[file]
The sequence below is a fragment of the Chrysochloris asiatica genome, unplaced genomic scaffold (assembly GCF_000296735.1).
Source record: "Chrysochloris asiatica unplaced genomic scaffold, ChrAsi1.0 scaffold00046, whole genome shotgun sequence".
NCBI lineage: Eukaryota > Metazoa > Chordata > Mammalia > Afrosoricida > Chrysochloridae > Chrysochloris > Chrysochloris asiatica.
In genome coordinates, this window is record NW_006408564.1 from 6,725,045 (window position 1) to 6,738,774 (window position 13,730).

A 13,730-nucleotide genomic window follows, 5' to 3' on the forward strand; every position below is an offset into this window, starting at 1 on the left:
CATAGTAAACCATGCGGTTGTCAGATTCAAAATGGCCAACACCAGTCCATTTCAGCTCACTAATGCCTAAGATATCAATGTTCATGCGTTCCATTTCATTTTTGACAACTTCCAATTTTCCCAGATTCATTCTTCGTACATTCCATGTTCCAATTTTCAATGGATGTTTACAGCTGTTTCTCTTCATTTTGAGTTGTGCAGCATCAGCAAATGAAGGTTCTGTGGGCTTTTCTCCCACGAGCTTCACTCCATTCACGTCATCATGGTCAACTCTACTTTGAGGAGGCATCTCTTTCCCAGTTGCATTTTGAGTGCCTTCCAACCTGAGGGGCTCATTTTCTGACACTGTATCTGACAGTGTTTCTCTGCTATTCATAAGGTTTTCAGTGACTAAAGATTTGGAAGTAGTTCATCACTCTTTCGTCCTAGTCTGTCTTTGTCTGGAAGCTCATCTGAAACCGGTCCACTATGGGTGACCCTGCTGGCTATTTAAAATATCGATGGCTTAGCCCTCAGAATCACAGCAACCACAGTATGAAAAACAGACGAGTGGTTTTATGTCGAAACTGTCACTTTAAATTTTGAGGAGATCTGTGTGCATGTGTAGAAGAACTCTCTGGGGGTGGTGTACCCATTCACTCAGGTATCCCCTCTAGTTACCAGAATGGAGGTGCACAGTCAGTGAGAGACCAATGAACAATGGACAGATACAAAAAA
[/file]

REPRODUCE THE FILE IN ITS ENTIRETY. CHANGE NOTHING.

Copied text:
The sequence below is a fragment of the Chrysochloris asiatica genome, unplaced genomic scaffold (assembly GCF_000296735.1).
Source record: "Chrysochloris asiatica unplaced genomic scaffold, ChrAsi1.0 scaffold00046, whole genome shotgun sequence".
NCBI lineage: Eukaryota > Metazoa > Chordata > Mammalia > Afrosoricida > Chrysochloridae > Chrysochloris > Chrysochloris asiatica.
In genome coordinates, this window is record NW_006408564.1 from 6,725,045 (window position 1) to 6,738,774 (window position 13,730).

A 13,730-nucleotide genomic window follows, 5' to 3' on the forward strand; every position below is an offset into this window, starting at 1 on the left:
CATAGTAAACCATGCGGTTGTCAGATTCAAAATGGCCAACACCAGTCCATTTCAGCTCACTAATGCCTAAGATATCAATGTTCATGCGTTCCATTTCATTTTTGACAACTTCCAATTTTCCCAGATTCATTCTTCGTACATTCCATGTTCCAATTTTCAATGGATGTTTACAGCTGTTTCTCTTCATTTTGAGTTGTGCAGCATCAGCAAATGAAGGTTCTGTGGGCTTTTCTCCCACGAGCTTCACTCCATTCACGTCATCATGGTCAACTCTACTTTGAGGAGGCATCTCTTTCCCAGTTGCATTTTGAGTGCCTTCCAACCTGAGGGGCTCATTTTCTGACACTGTATCTGACAGTGTTTCTCTGCTATTCATAAGGTTTTCAGTGACTAAAGATTTGGAAGTAGTTCATCACTCTTTCGTCCTAGTCTGTCTTTGTCTGGAAGCTCATCTGAAACCGGTCCACTATGGGTGACCCTGCTGGCTATTTAAAATATCGATGGCTTAGCCCTCAGAATCACAGCAACCACAGTATGAAAAACAGACGAGTGGTTTTATGTCGAAACTGTCACTTTAAATTTTGAGGAGATCTGTGTGCATGTGTAGAAGAACTCTCTGGGGGTGGTGTACCCATTCACTCAGGTATCCCCTCTAGTTACCAGAATGGAGGTGCACAGTCAGTGAGAGACCAATGAACAATGGACAGATACAAAAAA